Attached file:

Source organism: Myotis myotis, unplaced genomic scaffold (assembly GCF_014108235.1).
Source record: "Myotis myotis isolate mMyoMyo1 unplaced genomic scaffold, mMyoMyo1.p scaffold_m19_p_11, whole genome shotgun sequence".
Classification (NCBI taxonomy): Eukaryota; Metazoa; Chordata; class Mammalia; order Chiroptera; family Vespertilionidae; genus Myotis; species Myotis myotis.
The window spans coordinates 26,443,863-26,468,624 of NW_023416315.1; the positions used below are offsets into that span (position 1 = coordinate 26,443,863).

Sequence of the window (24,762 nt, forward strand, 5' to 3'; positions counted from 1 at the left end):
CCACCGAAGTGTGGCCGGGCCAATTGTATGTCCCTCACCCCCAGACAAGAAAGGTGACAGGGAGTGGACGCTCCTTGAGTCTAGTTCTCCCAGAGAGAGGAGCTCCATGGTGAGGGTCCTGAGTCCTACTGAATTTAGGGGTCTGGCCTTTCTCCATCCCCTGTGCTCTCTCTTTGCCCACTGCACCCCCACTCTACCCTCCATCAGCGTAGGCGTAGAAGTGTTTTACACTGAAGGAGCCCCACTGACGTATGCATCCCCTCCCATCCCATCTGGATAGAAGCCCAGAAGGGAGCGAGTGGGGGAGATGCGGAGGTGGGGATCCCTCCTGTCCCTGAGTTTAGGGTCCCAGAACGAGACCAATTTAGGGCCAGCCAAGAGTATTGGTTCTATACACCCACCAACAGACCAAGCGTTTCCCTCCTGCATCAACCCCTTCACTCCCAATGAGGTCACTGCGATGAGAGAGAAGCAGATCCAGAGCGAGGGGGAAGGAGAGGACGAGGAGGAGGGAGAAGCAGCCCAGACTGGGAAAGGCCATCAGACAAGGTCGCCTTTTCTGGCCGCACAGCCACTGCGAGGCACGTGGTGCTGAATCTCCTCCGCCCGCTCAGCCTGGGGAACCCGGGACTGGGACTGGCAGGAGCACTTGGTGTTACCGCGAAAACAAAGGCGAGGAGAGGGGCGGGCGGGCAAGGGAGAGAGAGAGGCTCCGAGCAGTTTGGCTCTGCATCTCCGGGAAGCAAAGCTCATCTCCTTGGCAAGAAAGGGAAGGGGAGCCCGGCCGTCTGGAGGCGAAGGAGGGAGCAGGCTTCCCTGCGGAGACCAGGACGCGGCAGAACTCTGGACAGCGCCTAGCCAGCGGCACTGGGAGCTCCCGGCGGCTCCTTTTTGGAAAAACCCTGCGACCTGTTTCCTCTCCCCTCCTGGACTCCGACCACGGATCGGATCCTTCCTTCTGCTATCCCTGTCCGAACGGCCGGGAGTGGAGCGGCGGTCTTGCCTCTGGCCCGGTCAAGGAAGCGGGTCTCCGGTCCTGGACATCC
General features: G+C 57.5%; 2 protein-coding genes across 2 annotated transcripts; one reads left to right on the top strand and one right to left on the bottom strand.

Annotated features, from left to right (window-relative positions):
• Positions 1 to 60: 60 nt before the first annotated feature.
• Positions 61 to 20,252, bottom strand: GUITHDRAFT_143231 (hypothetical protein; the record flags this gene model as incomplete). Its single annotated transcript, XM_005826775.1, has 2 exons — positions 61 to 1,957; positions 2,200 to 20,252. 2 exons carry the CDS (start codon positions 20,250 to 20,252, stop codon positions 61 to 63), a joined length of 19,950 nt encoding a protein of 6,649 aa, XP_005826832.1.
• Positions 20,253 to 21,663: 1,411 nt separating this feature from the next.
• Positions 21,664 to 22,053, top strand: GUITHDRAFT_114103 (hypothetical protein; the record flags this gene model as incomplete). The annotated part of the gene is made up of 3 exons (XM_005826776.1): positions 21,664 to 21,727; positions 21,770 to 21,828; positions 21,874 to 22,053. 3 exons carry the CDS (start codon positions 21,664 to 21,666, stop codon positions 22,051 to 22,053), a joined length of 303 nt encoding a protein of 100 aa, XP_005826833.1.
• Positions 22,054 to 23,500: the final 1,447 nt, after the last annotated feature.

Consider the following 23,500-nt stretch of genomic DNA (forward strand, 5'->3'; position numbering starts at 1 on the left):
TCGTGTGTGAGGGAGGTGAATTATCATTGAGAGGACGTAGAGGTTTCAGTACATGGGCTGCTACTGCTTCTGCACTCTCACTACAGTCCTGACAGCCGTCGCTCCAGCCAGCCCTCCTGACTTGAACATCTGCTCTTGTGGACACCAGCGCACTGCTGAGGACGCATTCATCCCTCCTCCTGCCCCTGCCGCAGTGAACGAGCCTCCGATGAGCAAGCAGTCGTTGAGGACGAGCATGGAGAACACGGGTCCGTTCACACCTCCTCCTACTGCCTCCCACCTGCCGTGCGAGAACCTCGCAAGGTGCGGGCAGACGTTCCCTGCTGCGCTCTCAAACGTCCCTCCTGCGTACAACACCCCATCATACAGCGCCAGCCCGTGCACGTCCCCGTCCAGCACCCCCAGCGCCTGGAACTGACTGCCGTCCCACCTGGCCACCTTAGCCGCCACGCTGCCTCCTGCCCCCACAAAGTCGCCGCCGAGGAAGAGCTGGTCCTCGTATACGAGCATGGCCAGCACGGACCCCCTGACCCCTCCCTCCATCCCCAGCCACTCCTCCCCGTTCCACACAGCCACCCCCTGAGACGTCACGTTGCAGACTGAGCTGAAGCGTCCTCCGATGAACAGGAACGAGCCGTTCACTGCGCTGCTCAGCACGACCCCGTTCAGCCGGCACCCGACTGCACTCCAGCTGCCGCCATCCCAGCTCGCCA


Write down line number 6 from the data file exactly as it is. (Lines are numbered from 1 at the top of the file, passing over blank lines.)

CCACCGAAGTGTGGCCGGGCCAATTGTATGTCCCTCACCCCCAGACAAGAAAGGTGACAGGGAGTGGACGCTCCTTGAGTCTAGTTCTCCCAGAGAGAGGAGCTCCATGGTGAGGGTCCTGAGTCCTACTGAATTTAGGGGTCTGGCCTTTCTCCATCCCCTGTGCTCTCTCTTTGCCCACTGCACCCCCACTCTACCCTCCATCAGCGTAGGCGTAGAAGTGTTTTACACTGAAGGAGCCCCACTGACGTATGCATCCCCTCCCATCCCATCTGGATAGAAGCCCAGAAGGGAGCGAGTGGGGGAGATGCGGAGGTGGGGATCCCTCCTGTCCCTGAGTTTAGGGTCCCAGAACGAGACCAATTTAGGGCCAGCCAAGAGTATTGGTTCTATACACCCACCAACAGACCAAGCGTTTCCCTCCTGCATCAACCCCTTCACTCCCAATGAGGTCACTGCGATGAGAGAGAAGCAGATCCAGAGCGAGGGGGAAGGAGAGGACGAGGAGGAGGGAGAAGCAGCCCAGACTGGGAAAGGCCATCAGACAAGGTCGCCTTTTCTGGCCGCACAGCCACTGCGAGGCACGTGGTGCTGAATCTCCTCCGCCCGCTCAGCCTGGGGAACCCGGGACTGGGACTGGCAGGAGCACTTGGTGTTACCGCGAAAACAAAGGCGAGGAGAGGGGCGGGCGGGCAAGGGAGAGAGAGAGGCTCCGAGCAGTTTGGCTCTGCATCTCCGGGAAGCAAAGCTCATCTCCTTGGCAAGAAAGGGAAGGGGAGCCCGGCCGTCTGGAGGCGAAGGAGGGAGCAGGCTTCCCTGCGGAGACCAGGACGCGGCAGAACTCTGGACAGCGCCTAGCCAGCGGCACTGGGAGCTCCCGGCGGCTCCTTTTTGGAAAAACCCTGCGACCTGTTTCCTCTCCCCTCCTGGACTCCGACCACGGATCGGATCCTTCCTTCTGCTATCCCTGTCCGAACGGCCGGGAGTGGAGCGGCGGTCTTGCCTCTGGCCCGGTCAAGGAAGCGGGTCTCCGGTCCTGGACATCC